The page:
Category Archives: science fiction

“Arrival” a poignant sci-fi experience

There’s something to be said for a good sci-fi film. Many people confuse fantasy and horror with sci-fi. “Star Wars” is fantasy. “The Thing” is horror. “Alien” is horror. Science fiction examines the unknown, tying our natural world and technology to the human condition. It usually asks more questions than it answers. It engages us in the way it views mystery and the cosmos. “2001: A Space Odyssey” is science fiction. “Interstellar” is science fiction. “Ex Machina” is science fiction. And “Arrival” is science fiction, and darn good science fiction at that.

Directed by Denis Villeneuve and written by Eric Heisserer off a story (Story of Your Life) by Ted Chiang, “Arrival” stars Amy Adams as Louise Banks, a linguistics professor who is called by the United States government when several alien spaceships descend across the world. Banks must find a way to establish communication with them before the rest of the world goes haywire and carnage ensues.

Language and communication are the foundation for how Adams investigates these creatures and it is thrilling as we view her trying to establish contact. As countries such as Russia and China escalate their paranoia about why the aliens have arrived, the pressure mounts on Adams to figure out what exactly it is the aliens want. To help us? To harm us? One wrong symbol can change the entire course of mankind.

It is especially refreshing to see a film with aliens that is not preoccupied with leveling cities and giving us explosions and battles. “Arrival” examines real-world reality in its science fiction setting. What would China, Russia and the United States do in the event of alien landing? What would the common masses do? How would the pressures build? To see such thought put into a motion picture is nearly a miracle nowadays.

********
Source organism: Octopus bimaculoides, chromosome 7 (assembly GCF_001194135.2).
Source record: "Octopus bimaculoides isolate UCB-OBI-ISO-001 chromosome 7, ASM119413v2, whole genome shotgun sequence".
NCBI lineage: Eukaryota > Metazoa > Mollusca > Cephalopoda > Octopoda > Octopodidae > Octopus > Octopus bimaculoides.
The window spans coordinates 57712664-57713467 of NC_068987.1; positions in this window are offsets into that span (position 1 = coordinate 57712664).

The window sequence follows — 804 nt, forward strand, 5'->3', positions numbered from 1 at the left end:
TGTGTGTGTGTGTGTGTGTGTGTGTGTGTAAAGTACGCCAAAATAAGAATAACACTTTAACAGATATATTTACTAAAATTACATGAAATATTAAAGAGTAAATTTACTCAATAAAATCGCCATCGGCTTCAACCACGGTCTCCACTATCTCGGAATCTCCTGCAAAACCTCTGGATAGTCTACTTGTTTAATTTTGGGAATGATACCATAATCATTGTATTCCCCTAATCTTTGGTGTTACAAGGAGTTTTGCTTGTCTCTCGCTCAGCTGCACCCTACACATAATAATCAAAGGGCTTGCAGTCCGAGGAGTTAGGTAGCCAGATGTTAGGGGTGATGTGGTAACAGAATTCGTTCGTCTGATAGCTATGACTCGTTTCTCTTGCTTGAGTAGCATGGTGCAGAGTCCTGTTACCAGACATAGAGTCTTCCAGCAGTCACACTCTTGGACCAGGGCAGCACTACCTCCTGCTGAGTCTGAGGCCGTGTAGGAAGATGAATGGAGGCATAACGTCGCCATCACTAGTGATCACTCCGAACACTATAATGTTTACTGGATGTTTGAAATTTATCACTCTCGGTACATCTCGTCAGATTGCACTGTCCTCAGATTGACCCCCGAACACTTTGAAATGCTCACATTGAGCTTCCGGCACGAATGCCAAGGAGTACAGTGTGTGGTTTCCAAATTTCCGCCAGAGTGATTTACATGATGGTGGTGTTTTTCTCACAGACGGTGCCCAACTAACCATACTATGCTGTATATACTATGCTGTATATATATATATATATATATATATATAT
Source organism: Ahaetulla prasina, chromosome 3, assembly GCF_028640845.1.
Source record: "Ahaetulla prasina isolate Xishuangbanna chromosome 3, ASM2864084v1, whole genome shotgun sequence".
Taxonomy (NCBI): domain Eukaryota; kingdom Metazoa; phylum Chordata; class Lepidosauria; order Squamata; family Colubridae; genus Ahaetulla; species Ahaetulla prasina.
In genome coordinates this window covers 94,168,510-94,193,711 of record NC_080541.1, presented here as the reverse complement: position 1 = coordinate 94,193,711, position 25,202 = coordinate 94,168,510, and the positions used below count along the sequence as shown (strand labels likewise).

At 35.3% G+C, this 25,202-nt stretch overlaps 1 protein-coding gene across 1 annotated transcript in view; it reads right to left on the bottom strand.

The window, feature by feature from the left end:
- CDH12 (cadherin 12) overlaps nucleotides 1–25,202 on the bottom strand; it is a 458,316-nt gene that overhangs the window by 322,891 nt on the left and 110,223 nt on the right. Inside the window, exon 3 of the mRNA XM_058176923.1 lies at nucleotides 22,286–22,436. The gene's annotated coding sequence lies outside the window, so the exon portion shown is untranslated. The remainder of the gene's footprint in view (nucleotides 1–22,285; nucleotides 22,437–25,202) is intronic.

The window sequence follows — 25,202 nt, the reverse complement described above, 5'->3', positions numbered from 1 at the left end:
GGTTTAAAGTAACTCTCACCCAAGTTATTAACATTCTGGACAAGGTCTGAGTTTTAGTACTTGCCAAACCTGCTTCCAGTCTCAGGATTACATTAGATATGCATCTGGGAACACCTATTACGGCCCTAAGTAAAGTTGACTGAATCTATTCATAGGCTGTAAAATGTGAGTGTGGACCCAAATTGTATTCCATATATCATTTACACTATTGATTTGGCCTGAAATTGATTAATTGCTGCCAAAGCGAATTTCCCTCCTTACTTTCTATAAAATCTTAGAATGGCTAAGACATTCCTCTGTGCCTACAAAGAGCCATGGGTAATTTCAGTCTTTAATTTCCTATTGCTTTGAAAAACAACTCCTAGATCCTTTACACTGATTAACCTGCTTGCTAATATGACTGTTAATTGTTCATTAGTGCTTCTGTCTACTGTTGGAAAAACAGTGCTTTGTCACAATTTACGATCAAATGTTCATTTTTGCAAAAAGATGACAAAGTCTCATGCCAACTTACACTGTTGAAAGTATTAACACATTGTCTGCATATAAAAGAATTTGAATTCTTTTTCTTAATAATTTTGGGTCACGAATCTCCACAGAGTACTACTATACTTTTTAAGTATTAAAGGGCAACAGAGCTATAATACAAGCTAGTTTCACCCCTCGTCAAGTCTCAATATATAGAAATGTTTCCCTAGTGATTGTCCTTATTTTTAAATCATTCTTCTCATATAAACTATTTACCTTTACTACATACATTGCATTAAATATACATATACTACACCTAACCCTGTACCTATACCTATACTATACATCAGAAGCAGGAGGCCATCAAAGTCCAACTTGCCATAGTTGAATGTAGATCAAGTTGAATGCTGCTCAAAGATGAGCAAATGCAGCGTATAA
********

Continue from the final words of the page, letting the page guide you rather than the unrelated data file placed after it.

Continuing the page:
Jeremy Renner as Ian and Forrest Whitaker as Colonel Weber give strong performances, but it is Adams who steals the show. She is able to convey so much with just her eyes, finding the perfect balance between awe, fear and determination.

The ending is near pure cinematic bliss as all the different pieces come together; Louise’s personal journey, what the aliens want, her visions, Ian’s journey, the paranoia of China, whether Louise’s risk-taking was the right move. Without giving anything away, it is the perfect ending of answering some questions, asking a few more and giving us the emotional impact we deserve from a good science fiction film.

 

‘Doctor Strange’ a worthy addition to MCU

Another origin story. Another weak villain. Another redemptive hero. Another shallow love interest. Another Stan Lee cameo. Another post-credits scene. More CGI action. In spite of the continuing weaknesses of the Marvel Cinematic Universe films, “Doctor Strange” still manages to be a fun and enjoyable ride.

Stephen Strange (Benedict Cumberbatch) is a cocky surgeon who crashes his car and irreparably damages bones in his hands. Searching for the ability to cure his ailment, he travels to a remote village across the world and meets the Ancient One (Tilda Swinton), who teaches him about the mystic arts and prepares him for a confrontation with a fallen student, Kaecilius (Mads Mikkelsen), who seeks to bring an evil demon to Earth.

Cumberbatch is strong as Doctor Strange, blending a good mix of pompousness with vulnerability. Tilda Swinton is also a very good Ancient One. Rachel McAdams has a needless role as a trophy girlfriend for the doctor, but she isn’t as grating as Natalie Portman or Gwenyth Paltrow in similar roles. And Mads Mikkelsen is pretty pedestrian as another bad guy who wants to destroy the world, blah blah blah.

The true star of the film are its special effects, with its bending buildings and parallel dimensions and magic and demons. It makes the film a visual feast and helps smooth over the fact that the story itself is pretty bland.

But at least the environment is different. The MCU now has wizards and magic and some pretty crazy science behind its latest hero. While Captain America’s films are espionage dramas and “Iron Man” is modern action and “Guardians” is 1980s sci-fi, “Doctor Strange” is psychadelic new age fantasy. So while its story is familiar, at least Marvel puts that story into different genres.